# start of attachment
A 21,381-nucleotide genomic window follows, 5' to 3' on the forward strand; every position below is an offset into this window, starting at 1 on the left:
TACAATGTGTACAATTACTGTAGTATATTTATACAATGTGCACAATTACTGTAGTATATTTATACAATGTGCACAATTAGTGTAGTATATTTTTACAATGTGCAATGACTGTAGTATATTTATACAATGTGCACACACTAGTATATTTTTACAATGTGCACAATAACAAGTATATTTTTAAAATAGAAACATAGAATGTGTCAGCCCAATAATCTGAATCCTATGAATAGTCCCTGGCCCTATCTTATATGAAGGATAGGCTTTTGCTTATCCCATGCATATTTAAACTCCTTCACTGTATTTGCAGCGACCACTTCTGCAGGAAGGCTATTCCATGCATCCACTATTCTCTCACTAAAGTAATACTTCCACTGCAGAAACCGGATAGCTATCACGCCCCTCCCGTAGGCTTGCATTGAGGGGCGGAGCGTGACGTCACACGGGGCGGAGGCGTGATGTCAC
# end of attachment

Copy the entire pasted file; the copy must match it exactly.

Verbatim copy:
A 21,381-nucleotide genomic window follows, 5' to 3' on the forward strand; every position below is an offset into this window, starting at 1 on the left:
TACAATGTGTACAATTACTGTAGTATATTTATACAATGTGCACAATTACTGTAGTATATTTATACAATGTGCACAATTAGTGTAGTATATTTTTACAATGTGCAATGACTGTAGTATATTTATACAATGTGCACACACTAGTATATTTTTACAATGTGCACAATAACAAGTATATTTTTAAAATAGAAACATAGAATGTGTCAGCCCAATAATCTGAATCCTATGAATAGTCCCTGGCCCTATCTTATATGAAGGATAGGCTTTTGCTTATCCCATGCATATTTAAACTCCTTCACTGTATTTGCAGCGACCACTTCTGCAGGAAGGCTATTCCATGCATCCACTATTCTCTCACTAAAGTAATACTTCCACTGCAGAAACCGGATAGCTATCACGCCCCTCCCGTAGGCTTGCATTGAGGGGCGGAGCGTGACGTCACACGGGGCGGAGGCGTGATGTCAC